With the landscape of kids television in the U.K. in a constant state of flux, most recently with the introduction of the BBC’s new digital kids channel, Disney Channel UK must continue differentiating itself as a family channel rather than just targeting kids.
There are 10 dedicated kids channels in the U.K., but Paul Robinson, VP and managing director of Disney Channel UK, is sure Disney’s family focus will separate it from Cartoon Network and Nickelodeon. In households subscribing to all three cablers, BARB (Broadcasters Audience Research Board) stats show that in October, Disney UK had a 9.1% share of four- to 15-year-olds watching nonterrestrial TV, Nick had 8.8% and Cartoon had 7.8%.
One way Disney Channel UK differentiates itself from other British kid offerings is through hosted blocks, a technique that is not employed on Disney Channel in the U.S. Robinson says most Disney Channels throughout Europe have hosted blocks because it heightens local connection with the audience. For example, the U.K. channel’s hosts discuss local sporting events and host a radio phone-in show with kids across the U.K. The on-air personalities (four for preschoolers and four for school-aged children) have become popular local celebrities, according to Robinson.
Separating the channel into four age-specific blocks was one of Robinson’s first tasks when he began with Disney in November `98.
The demo zones consist of: All Star Mornings, a mostly animated weekday block for ages six to 12 that runs from 6 a.m. to 9 a.m.; an animated preschool block called Playhouse Disney from 9 a.m. to 2 p.m.; Live Studio for ages six to 12, that runs from 2 p.m. to 7 p.m.; and a family block from 7 p.m. to midnight. The schedule is a mix of 20% films, 40% live-action series and 40% cartoons. Programming in the afternoon begins with animated series like Disney’s Hercules and evolves into live-action series like Regina-based Minds’ Eye’s Incredible Story Studio, which Robinson likes because the Canadian prodco incorporates story ideas sent in by U.K. kids.
Acquisitions make up very little of the programming, only about 10% to 15%. Of its total operating budget last year, Disney spent 18% on acquisitions.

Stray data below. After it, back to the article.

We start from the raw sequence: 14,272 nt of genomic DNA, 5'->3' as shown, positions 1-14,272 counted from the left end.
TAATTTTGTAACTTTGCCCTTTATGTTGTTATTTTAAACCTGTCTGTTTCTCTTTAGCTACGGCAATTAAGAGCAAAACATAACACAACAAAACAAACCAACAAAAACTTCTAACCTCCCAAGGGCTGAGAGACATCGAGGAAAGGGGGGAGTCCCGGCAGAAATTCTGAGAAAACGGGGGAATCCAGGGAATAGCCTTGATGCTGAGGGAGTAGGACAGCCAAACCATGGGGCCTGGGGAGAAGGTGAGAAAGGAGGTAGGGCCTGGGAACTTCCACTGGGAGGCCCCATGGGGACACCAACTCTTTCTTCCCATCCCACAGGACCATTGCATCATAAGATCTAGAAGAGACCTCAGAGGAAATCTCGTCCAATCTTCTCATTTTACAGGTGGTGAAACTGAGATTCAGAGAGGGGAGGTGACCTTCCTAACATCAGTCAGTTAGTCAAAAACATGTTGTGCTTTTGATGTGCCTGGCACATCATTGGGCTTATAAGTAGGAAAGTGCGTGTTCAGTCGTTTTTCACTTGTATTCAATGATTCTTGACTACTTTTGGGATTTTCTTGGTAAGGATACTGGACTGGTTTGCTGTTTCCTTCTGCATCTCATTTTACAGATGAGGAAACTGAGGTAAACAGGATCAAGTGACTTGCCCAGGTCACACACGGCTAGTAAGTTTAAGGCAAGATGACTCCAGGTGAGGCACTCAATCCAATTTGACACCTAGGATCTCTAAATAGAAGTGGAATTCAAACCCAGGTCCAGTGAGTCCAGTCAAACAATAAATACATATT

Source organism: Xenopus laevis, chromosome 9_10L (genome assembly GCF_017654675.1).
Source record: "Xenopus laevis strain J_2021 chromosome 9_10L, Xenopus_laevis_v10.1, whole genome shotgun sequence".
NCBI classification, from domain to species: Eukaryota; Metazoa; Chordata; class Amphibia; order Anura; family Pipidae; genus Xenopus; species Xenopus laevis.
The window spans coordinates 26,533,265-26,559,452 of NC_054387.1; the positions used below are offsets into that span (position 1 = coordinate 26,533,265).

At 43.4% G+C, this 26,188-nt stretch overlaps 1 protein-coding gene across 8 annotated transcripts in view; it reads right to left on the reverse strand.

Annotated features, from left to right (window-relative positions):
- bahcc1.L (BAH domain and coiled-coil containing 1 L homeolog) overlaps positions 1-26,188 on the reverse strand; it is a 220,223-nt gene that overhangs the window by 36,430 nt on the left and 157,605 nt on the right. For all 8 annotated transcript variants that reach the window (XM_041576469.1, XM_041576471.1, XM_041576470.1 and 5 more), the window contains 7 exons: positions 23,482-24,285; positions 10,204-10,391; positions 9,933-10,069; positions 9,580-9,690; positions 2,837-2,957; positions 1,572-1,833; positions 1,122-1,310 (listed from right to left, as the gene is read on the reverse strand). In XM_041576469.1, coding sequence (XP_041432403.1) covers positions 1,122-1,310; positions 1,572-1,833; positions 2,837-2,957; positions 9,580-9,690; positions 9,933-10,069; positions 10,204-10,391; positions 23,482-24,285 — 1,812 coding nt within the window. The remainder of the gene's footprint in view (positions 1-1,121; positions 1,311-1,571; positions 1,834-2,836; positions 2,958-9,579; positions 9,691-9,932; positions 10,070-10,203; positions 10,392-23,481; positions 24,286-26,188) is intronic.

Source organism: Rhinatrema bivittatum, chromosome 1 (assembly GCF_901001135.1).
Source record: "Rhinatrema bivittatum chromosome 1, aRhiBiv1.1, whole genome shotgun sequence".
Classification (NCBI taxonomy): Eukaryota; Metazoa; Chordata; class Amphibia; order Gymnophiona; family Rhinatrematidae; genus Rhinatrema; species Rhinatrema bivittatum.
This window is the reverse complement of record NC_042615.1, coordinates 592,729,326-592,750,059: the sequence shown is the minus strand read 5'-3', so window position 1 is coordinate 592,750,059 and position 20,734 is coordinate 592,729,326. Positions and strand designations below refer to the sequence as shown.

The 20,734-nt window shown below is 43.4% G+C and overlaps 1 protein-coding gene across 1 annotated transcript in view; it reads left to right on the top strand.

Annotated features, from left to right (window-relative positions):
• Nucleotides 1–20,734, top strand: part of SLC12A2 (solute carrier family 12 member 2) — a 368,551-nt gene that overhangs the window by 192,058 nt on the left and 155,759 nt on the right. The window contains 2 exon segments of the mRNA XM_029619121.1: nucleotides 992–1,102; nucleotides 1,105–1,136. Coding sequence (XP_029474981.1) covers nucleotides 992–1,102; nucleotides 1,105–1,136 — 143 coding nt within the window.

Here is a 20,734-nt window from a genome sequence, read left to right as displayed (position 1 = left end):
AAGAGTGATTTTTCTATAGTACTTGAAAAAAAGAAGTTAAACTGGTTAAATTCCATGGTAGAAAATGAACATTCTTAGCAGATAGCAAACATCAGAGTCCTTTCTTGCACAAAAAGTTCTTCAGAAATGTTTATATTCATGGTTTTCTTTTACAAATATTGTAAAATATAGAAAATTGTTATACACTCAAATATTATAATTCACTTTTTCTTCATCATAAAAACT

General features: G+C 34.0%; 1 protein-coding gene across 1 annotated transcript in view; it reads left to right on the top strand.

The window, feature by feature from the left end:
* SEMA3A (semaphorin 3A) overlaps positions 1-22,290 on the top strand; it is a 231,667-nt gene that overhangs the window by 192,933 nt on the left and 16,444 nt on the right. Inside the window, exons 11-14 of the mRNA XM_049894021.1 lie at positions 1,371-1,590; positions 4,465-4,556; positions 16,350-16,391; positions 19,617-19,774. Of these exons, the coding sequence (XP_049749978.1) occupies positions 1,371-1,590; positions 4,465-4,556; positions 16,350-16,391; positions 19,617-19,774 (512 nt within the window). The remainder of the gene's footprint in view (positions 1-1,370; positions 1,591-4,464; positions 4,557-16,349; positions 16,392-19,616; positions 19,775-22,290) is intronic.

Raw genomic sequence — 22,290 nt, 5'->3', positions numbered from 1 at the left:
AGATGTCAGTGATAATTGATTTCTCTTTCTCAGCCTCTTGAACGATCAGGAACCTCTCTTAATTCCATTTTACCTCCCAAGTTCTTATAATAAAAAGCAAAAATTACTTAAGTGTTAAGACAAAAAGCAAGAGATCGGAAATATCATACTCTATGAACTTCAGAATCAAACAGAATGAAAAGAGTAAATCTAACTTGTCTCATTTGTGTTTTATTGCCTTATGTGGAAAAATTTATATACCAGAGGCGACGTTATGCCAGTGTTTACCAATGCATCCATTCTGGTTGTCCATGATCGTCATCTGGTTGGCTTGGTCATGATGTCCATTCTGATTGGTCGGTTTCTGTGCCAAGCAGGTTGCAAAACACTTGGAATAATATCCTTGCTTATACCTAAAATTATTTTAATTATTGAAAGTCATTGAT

When the channel does acquire programming, Robinson says he looks for shows that can’t be done in-house. Currently, he’s scoping out shows with animals, which could include science programs and documentaries, because they’re ‘absolutely Disney.’ He says the channel acquires two to three series a year and that shows won’t be picked up unless they fit with the Disney brand. The most recent acquisitions include L.A.-based Lynch Entertainment’s 100 Deeds of Eddy McDowd and Alliance Atlantis’ My Best Friend is An Alien, although Robinson claims the most successful pick-up in recent memory (last April) is Australia-based Beyond Distribution’s Thunderstone, slotted on weekends and evenings. Its audience share of kids ages four to 15 is 11%, according to BARB.
Robinson was attracted to Alien and McDowd because they are smart comedies that understand where kids are coming from and ‘put a different twist on things.’ As well, they have positive endings, quintessential Disney elements. Robinson liked Thunderstone because ‘it was a creative mix of time travel and animals,’ along with high production values.
In terms of upcoming plans, Robinson says the main goal now is to increase the subscriber base, since premium offering Disney Channel UK is only available in half the number of households (about 3.5 million) as cablers like Nick and Cartoon. To achieve this end, Robinson plans to grow the business by advertising through direct mail, public relations and promotional activity with Sky Cable. Disney Channel UK will keep its schedule as is until September 2000, while staying abreast of the changing landscape and continuing the search for complimentary live-action shows.